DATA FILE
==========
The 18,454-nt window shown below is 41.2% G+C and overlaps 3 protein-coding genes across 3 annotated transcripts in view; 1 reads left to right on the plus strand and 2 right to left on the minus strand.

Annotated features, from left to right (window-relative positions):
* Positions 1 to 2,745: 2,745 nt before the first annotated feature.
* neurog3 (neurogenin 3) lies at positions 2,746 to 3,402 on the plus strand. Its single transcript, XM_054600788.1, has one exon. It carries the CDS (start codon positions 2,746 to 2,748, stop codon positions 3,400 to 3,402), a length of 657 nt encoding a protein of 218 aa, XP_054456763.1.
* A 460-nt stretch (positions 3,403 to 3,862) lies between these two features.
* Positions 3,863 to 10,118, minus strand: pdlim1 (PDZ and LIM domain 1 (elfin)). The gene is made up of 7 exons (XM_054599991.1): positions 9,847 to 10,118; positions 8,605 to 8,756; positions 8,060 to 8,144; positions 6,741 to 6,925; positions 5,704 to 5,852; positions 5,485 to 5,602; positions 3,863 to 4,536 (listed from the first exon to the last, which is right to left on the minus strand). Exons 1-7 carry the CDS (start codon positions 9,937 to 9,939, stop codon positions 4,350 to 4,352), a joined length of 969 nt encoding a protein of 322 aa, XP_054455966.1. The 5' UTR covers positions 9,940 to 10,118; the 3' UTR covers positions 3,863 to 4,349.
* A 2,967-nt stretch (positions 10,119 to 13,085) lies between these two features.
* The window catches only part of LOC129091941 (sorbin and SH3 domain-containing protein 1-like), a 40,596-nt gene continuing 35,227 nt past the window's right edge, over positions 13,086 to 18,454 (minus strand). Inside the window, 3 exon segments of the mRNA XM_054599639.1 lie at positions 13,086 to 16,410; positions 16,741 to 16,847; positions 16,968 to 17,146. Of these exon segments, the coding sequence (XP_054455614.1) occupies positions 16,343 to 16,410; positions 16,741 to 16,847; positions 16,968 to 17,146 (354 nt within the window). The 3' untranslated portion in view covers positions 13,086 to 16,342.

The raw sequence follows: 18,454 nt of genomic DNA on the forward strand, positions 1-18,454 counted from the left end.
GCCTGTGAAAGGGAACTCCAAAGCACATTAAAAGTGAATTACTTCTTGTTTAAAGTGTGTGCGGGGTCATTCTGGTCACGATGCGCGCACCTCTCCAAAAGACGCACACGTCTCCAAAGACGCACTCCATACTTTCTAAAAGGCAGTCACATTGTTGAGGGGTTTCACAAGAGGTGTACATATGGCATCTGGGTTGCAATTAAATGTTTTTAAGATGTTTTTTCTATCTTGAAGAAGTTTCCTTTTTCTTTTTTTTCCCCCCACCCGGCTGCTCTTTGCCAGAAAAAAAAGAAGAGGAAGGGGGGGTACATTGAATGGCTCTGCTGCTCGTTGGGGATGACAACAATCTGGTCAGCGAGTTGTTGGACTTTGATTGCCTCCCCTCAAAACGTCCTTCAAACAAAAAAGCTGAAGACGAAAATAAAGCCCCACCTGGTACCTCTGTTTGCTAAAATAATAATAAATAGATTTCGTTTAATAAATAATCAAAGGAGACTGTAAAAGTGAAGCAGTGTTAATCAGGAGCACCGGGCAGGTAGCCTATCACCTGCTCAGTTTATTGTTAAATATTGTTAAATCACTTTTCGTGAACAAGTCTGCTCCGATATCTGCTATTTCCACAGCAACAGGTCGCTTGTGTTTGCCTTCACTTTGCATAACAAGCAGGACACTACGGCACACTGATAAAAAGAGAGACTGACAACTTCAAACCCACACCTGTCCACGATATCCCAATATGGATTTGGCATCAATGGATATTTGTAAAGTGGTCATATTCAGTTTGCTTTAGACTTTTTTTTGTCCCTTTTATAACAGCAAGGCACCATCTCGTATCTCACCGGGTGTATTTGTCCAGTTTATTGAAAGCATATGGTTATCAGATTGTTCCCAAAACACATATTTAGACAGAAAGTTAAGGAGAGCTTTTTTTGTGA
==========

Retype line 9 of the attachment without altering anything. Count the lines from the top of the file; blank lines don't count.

The raw sequence follows: 18,454 nt of genomic DNA on the forward strand, positions 1-18,454 counted from the left end.